Meher Baba once said, “Elizabeth is unique.” She was that, obviously, or he wouldn’t have chosen her to find, develop and run his home in the West, the Meher Spiritual Center in Myrtle Beach, SC.
In partnership with Norina Matchabelli, Elizabeth found the property in the mid-1940s, had roads cut through the semi-tropical jungle, water available, cabins built, Meher Baba’s House erected and two meeting places built in time for Meher Baba’s first visit in 1952. She said that people couldn’t possibly think she would have chosen this kind of work on her own; she did it because Meher Baba asked her to. She did it with an extraordinary focus on Meher Baba and his wishes for the Center.
I worked at the Center’s Gateway office for seven years, the first five while Elizabeth was still alive. I still count those five years as an invaluable education in how one should serve Meher Baba. Elizabeth was a total “hands on” manager, checking every detail right down to counting the silverware in the kitchens to make sure there was enough. She also gave complete instructions to employees, and in the beginning, I felt perhaps she overdid it. I was in my 40s, I had been a newspaper editor overseeing 25 people and here I was being treated like — I thought — a teenager with a first job. But I knew enough about Elizabeth and how much Baba trusted her with his home in the West, that I had to pause and consider this situation carefully. I decided I had two choices: I could resent the scrutiny and quit or I could make a game out of this, watching and listening and learning how Elizabeth’s mind worked, with the goal of one day being one step ahead of her. I chose to play the game.
After some months, a plain sedan pulled into the Center and stopped at the chain across the road. I went out to see who it was. The man in the car said he was from the telephone company and that the phone at Happy House was out of commission. I asked for his ID and a work order, took them back into the Gateway and called Elizabeth. “How do you know he’s from the telephone company?” Ah, the day had finally come! “I have his ID — he’s a subcontractor — and his work order.” There was a short pause and a bit of a laugh. Elizabeth knew exactly what I was doing. Our working relationship changed in that moment and she more and more started asking me what I was going to do about a situation, rather than telling me what to do. That hard-earned trust is something I still treasure.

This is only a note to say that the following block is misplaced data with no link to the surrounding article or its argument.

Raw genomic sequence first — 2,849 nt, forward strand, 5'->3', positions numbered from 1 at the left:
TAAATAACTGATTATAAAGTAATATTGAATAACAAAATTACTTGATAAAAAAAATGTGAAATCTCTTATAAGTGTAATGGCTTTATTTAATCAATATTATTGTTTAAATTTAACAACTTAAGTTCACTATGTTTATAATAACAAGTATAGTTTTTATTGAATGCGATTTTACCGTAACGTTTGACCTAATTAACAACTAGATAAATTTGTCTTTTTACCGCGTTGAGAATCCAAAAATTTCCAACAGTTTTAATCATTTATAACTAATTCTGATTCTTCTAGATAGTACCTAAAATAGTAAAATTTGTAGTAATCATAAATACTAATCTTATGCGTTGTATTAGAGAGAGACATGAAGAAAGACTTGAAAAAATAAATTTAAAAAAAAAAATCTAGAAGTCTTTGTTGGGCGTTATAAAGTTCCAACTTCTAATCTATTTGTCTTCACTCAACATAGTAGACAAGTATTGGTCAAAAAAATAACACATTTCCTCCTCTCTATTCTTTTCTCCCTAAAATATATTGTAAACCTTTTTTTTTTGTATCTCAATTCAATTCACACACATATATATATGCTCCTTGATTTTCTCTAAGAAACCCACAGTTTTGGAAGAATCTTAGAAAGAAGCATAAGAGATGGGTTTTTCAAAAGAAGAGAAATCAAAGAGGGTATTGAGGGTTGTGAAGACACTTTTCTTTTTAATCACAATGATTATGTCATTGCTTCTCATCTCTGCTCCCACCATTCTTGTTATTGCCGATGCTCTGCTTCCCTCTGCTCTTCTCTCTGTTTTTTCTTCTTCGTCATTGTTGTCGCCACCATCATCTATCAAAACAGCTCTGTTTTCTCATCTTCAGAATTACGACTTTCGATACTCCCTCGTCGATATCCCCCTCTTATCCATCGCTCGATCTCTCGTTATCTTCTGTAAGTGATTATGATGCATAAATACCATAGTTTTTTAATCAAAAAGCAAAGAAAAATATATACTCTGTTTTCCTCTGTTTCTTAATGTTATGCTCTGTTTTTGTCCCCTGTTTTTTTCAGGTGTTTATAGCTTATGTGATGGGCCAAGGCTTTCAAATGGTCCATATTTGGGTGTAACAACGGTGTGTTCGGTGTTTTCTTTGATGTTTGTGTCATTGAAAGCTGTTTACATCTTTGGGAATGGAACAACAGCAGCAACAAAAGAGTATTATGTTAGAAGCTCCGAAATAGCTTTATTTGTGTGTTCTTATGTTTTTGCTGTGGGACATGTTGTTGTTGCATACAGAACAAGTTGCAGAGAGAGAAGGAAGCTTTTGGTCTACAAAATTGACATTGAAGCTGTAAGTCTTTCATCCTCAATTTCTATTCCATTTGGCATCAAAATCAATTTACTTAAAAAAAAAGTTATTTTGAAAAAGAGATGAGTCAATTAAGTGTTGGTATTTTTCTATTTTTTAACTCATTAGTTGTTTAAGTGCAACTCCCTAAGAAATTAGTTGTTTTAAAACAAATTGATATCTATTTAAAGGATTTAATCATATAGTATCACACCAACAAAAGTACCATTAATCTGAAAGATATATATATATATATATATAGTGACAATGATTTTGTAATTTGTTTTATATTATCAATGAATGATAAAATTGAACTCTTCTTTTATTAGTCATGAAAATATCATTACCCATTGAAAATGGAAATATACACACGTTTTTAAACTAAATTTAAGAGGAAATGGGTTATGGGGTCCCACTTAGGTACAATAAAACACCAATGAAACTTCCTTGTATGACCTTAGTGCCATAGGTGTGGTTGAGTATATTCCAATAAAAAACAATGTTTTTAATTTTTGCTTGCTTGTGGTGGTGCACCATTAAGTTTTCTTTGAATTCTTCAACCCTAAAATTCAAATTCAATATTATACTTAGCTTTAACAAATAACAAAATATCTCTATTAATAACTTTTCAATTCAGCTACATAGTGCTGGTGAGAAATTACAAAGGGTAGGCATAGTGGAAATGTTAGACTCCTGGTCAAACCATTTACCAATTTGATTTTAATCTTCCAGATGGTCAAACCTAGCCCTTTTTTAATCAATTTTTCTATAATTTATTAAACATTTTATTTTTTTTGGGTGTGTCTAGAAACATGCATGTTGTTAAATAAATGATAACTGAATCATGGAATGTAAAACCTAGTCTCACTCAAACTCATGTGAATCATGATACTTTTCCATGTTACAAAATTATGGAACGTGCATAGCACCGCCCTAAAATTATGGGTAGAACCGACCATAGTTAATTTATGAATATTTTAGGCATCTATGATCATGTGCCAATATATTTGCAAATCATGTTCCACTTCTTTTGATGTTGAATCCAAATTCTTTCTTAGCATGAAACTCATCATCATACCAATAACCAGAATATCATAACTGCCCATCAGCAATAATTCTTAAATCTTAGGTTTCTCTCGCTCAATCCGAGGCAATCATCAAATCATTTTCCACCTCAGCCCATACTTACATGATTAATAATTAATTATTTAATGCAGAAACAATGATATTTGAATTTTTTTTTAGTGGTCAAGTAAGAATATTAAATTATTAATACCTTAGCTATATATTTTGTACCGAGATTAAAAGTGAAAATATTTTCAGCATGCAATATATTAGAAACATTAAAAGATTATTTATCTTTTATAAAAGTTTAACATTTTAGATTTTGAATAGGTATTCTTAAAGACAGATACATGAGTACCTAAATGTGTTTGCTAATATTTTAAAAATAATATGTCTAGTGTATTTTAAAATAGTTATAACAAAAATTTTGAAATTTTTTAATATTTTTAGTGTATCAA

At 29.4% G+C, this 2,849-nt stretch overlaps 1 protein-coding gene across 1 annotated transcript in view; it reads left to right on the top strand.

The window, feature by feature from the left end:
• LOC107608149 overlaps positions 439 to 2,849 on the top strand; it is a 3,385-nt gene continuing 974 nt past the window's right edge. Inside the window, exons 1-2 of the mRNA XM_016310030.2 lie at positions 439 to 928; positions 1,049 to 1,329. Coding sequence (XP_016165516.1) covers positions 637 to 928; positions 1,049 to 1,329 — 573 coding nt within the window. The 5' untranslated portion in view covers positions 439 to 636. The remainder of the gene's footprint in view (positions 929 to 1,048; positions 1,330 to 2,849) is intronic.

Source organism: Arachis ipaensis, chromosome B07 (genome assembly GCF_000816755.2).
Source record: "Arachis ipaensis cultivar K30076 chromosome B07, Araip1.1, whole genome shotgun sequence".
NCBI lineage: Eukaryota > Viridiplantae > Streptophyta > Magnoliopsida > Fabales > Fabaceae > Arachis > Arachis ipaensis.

One of my best remembered incidents of seeing how unique Elizabeth’s mind was had to do with a young man who brought marijuana into the Center with him. This of course was an absolute violation of Baba’s order that there were to be no drugs on the Center. This order was deemed so important that even most Center guests never hesitated to report any violations. In this case, the young man’s roommate found out about the marijuana and called me at the Gateway. I called Elizabeth and she was short and to the point: “Call him up to the Gateway and have him leave the Center at once. But make sure you arrange to keep in touch with him.” I did as I was told and the young man left the Center. Later that day, when I saw Elizabeth, she said, “I am not angry because he broke Baba’s order, because that’s between him and Baba. I’m angry because I’m the responsible person here and he forced me to break Baba’s order.” I don’t know anyone else who would have looked at it that way.
On the other hand, Elizabeth had unusual instincts about the difference between deliberate and accidental breaking of rules. One day, a Center guest called to tell me he had found two bottles of beer on one of the kitchen shelves. I told him to leave them there, while I called Elizabeth. I checked to see who was using that particular shelf and then called her. “Bring it,” she said, and down went the phone. I got the beer and took it to her. “Hmm,” she said, “expensive.” Instead of anger, she smiled and said, “Put it in one of the bathrooms, go back to the kitchen and leave a note for the guest. Tell him if he wants his beer back, he should call Elizabeth. Tell him to call Elizabeth in any case.”
I did so and the guest called Elizabeth. As it turned out, Elizabeth’s humorous reaction was right on. The guest was moving from Myrtle Beach, had everything he owned with him, and had simply not thought about bringing the beer into the Center. He apologized and Elizabeth stored the beer for him until he left.
Elizabeth died more than 20 years ago, and I still remember everything she told me about the Center and what Baba wanted it to be. I don’t remember anything of what other people told me, which tells me I did recognize the authority which Baba had conferred upon her, and her total focus on him and his wishes. I never heard any muddled thinking from Elizabeth Patterson. Early on in the years I worked there, she said, “When you run into difficulties — not problems, because there are no problems — look to what Meher Baba said about the Center. He didn’t say a great deal, but your answer will always lie in what he did say.” I found that over the years to be true. And most of those answers lay in one of his first statements about the Center. He said. “It is for rest, meditation and renewal of the spiritual life. It is for those who love and follow me and for those who know of me and want to know more.” You can’t get any clearer than that.
One of my last conversations with Elizabeth took place shortly before she died. She had invited me to dinner along with a couple who had been very helpful to the Center and who were moving away from Myrtle Beach. As we were leaving after dinner, Elizabeth shook hands with them and said, “It’s been a pleasure to know you.” Then she turned to me with a twinkle in her eye, took my hand, and said, “And it’s been a pleasure to know you.”
Ah, Elizabeth, the pleasure was all mine.